Three LTR-retrotransposon families compose 60% of the O. australiensis genome

In order to investigate the cause of the genomic expansion in O. australiensis, we first applied Representational Difference Analysis (RDA). RDA (Lisitsyn et al. 1993; Panaud et al. 2002) is a PCR-based cloning procedure that allows isolation of sequences which are specific to one genome (the tester) compared with another (the blocker). It is based on subtractive hybridization of genomic fractions (the representation) of both the tester and the blocker. These representations are obtained after digestion of total genomic DNA, followed by ligation with adapters and PCR amplification of the ligated products using a primer homologous to the adapter. Prior to the subtraction, a new set of adapters is ligated to the representation of the tester DNA only, thus allowing the amplification of specific sequences. Using O. australiensis genomic DNA as tester and O. sativa as blocker we obtained a library primarily composed of a single 359-bp O. australiensis-specific fragment (data not shown). This suggested that, at least in the representation we obtained, the difference in composition between these two genomes could be explained by the presence of a sequence which is highly repeated in the genome of O. australiensis but which is absent (or present at a much lower copy number) from the O. sativa genome. Sequencing of this RDA sequence revealed that it is part of the LTR of RIRE1, a previously characterized TY1/Copia type LTR-retrotransposon (Uozu et al. 1997). In order to estimate the copy number of RIRE1, dot-blot assays were performed using either LTR or internal region probes (Supplemental data #1). We found that there are 30,000 ± 3000 complete RIRE1 copies and 10,000 ± 1000 apparent single LTRs, considered as recombinational variants called solo-LTRs (Shirasu et al. 2000), which makes this element one of the most highly repeated within a plant genome. RIRE1 therefore appears to contribute a total of about 265 Mbp, i.e., 27% of the genome of O. australiensis (Table 1). This observation led us to use another strategy to identify other repeated sequences that could have contributed to the genomic expansion of the species in addition to RIRE1.

Table 1.
Description of the three retrotransposons, RIRE1, Kangourou, and Wallabi, in the genome of O. australiensis

The Oryza Map Alignment Project (OMAP, http://www.omap.org) has generated a large amount of genomic resources for 12 Oryza species, including 137,000 BAC end sequences (BES) ofO. australiensis (Ammiraju et al. 2006). In silico analyses of theseO. australiensis BES allowed identification of 25 highly redundant sequences which were not homologous to RIRE1. These were successively extended and merged using the BES data, allowing reconstruction of the putative sequence of three TY3/Gypsy type LTR-retrotransposons, named Kangourou, Wallabi, and Dingo (Fig. 2; Supplemental data #2). Three BAC clones from the O. australiensis genomic libraries were then fully sequenced to validate the structure of these three new elements. One clone harbors the HD1 locus (and was chosen because it also harbors at least one copy of RIRE1). The other two clones were chosen based on the homology of one of their BES with either Wallabi or Kangourou. Comparative sequence analysis with the O. sativa genome suggests that none of the three clones are located in a pericentromeric region. Overall, 350 kb (350,792 bp) of genomic sequence were generated and analyzed (Fig. 3). Seven complete copies and five solo-LTRs of RIRE1, Kangourou, and Wallabi were identified from these genomic clones, thus validating the sequences inferred from the in silico approach. Moreover, Kangourou and Wallabi were searched for homology with already known rice retrotransposons. We found that Kangourou exhibits a low but significant sequence identity with the Retrosat1/RIRE2 retrotransposon family (65% overall identity in the internal region with 75% in the GAG-POL region). This is an indication that these two families are homologous. However, given the low sequence identity between Kangourou and Retrosat1, we kept a distinct name for each.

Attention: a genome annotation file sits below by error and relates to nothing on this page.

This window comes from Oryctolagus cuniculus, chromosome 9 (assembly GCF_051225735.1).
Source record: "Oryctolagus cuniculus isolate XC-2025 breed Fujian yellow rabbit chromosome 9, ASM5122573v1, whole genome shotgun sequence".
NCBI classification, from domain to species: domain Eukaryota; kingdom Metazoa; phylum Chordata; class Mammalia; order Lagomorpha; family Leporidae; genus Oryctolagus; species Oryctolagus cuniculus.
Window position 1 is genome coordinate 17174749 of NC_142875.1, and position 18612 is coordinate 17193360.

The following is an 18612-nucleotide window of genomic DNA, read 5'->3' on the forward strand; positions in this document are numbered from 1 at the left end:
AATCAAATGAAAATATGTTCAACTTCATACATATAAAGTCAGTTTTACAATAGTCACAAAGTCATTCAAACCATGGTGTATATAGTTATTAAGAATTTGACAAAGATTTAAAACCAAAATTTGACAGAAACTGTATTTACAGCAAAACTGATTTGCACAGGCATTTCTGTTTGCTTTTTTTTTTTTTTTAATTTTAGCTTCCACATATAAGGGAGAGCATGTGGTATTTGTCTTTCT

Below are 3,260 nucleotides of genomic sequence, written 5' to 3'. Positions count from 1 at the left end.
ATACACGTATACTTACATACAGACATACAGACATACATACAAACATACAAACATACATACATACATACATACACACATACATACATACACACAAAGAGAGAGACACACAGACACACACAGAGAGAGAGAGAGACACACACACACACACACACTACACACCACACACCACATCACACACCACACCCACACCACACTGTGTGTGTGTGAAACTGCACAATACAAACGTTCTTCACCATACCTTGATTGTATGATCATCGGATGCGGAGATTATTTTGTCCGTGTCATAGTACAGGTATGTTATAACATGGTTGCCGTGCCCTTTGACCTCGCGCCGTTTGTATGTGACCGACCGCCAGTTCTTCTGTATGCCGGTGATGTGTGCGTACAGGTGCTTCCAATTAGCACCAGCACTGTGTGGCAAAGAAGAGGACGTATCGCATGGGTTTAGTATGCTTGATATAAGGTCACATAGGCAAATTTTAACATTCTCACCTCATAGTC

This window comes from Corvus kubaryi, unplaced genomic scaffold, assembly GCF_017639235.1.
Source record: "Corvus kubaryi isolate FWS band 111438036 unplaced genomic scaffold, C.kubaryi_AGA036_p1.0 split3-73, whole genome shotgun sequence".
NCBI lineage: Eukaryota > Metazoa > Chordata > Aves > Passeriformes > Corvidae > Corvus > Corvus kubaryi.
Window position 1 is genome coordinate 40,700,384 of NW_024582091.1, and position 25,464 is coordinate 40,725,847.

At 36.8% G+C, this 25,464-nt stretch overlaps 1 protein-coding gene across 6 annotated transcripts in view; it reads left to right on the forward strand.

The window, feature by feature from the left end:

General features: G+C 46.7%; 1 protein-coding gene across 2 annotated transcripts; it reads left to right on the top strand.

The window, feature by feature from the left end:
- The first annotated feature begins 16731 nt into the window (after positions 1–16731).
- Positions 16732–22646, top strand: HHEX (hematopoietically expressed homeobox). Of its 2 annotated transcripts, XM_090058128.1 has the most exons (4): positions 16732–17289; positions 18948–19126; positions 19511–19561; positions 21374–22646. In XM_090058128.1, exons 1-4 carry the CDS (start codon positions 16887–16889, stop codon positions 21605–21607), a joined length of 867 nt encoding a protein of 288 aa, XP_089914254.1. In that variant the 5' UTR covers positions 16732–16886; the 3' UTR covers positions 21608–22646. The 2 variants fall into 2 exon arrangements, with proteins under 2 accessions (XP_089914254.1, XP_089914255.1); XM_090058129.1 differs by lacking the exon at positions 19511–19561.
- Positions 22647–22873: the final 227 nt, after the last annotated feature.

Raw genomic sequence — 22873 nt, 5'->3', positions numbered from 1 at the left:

Figure 2.
In silico reconstruction of Kangourou (A) and Wallabi (B) retrotransposons. The copies of the BES contigs are shown as horizontal lines (alternate black and gray according to their final position on the element). The schematic representation of the element ...
Figure 3.
Physical map of three sequenced O. australiensis BAC clones. Black boxes represent predicted coding regions. Colored boxes represent different types of TEs as indicated on the figure. Numbers in parentheses indicate the estimated date of LTR-retrotransposon ...

Based on dot-blot assays, Kangourou and Wallabi were estimated to contribute a total of 90 ± 9 Mbp and 250 ± 25 Mbp,i.e., 9% and 26% of the genome of O. australiensis, respectively (Table 1). The copy number of Dingo was estimated to be between 3700 and 4300 and could thus clearly be considered as highly repeated, but its contribution to the genomic expansion of O. australiensis (i.e., <5% of the present size) was considered negligible compared with the other three elements. Dingo was therefore not included in further analyses. Altogether, RIRE1, Kangourou, and Wallabi contribute ~60% (605 ± 40 Mbp) of theO. australiensis genome (Table 1). In contrast, BLAST searches of the genomic sequence of O. sativa (cv. Nipponbare) revealed that it contains only two, 10, and 16 complete copies of RIRE1, Kangourou, and Wallabi elements, respectively. The retrotransposition bursts of these three elements alone could thus account for the increase in the genome size of O. australiensis, compared with that of O. sativa. Our data therefore show that, at least in the case of the genus Oryza, retrotransposition has contributed to genome size variation to an extent which is comparable with that of polyploidization.